Critical Context (Masterplots II: American Fiction Series)
As a novel of the black experience, Runner Mack includes the expected incidents and attitudes: the stereotypes, the denial of dignity, the assertion of authority without explanation, whether in a raid or in military orders. Beckham, however, also dramatizes the plight of modern man in an urban wasteland of filth, pollution, noise, slums, and junkyards. Henry Adams is not puzzled merely because he is black. Therefore, Henry also becomes a modern Candide, surrounded by optimistic Panglosses. Like Candide, he moves from the search for a simple good—for Henry, his Beatrice and his career in baseball—to an inquiry as to whether the search itself can be successful. Yet unlike Candide, who at least can find meaning in work, Henry is left without a goal and with one more truck bearing down upon him.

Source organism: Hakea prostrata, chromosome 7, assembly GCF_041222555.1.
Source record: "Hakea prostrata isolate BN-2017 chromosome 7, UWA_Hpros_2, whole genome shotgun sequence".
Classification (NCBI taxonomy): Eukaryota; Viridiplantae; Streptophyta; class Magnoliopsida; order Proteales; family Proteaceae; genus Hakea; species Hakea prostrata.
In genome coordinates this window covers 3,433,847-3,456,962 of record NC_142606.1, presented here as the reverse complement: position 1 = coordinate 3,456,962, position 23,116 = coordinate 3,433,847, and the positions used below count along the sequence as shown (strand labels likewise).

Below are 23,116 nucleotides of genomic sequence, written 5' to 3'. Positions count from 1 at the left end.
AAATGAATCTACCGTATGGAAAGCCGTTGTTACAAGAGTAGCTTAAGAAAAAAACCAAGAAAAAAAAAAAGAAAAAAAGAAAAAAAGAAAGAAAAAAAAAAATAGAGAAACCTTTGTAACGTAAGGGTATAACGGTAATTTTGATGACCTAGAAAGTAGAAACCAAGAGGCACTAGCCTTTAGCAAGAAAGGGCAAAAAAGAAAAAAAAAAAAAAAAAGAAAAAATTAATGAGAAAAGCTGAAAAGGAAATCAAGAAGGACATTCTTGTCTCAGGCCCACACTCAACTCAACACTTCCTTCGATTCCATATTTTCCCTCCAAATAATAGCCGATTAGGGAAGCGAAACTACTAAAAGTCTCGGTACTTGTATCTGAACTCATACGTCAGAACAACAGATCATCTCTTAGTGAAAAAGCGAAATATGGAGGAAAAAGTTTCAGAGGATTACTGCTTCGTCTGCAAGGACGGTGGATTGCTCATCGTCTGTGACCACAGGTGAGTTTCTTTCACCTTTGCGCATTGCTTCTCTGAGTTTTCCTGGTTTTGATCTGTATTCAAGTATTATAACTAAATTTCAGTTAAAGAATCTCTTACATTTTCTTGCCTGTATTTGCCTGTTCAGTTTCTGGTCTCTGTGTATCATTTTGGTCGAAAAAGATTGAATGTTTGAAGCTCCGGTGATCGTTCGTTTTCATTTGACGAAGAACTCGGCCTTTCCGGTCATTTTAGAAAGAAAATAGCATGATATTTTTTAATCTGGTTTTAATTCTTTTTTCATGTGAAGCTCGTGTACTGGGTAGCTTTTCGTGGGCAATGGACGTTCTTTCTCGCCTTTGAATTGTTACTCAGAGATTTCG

It should be mentioned that although Beckham’s effective use of absurdist techniques in order to dramatize a modern urban black man’s perception of his world is his most significant accomplishment in this novel, critics have also been interested in his use of baseball metaphors throughout the book. It is not surprising that Henry, the baseball player, sees life as a baseball game. Evidently, for everyone, a strikeout is inevitable.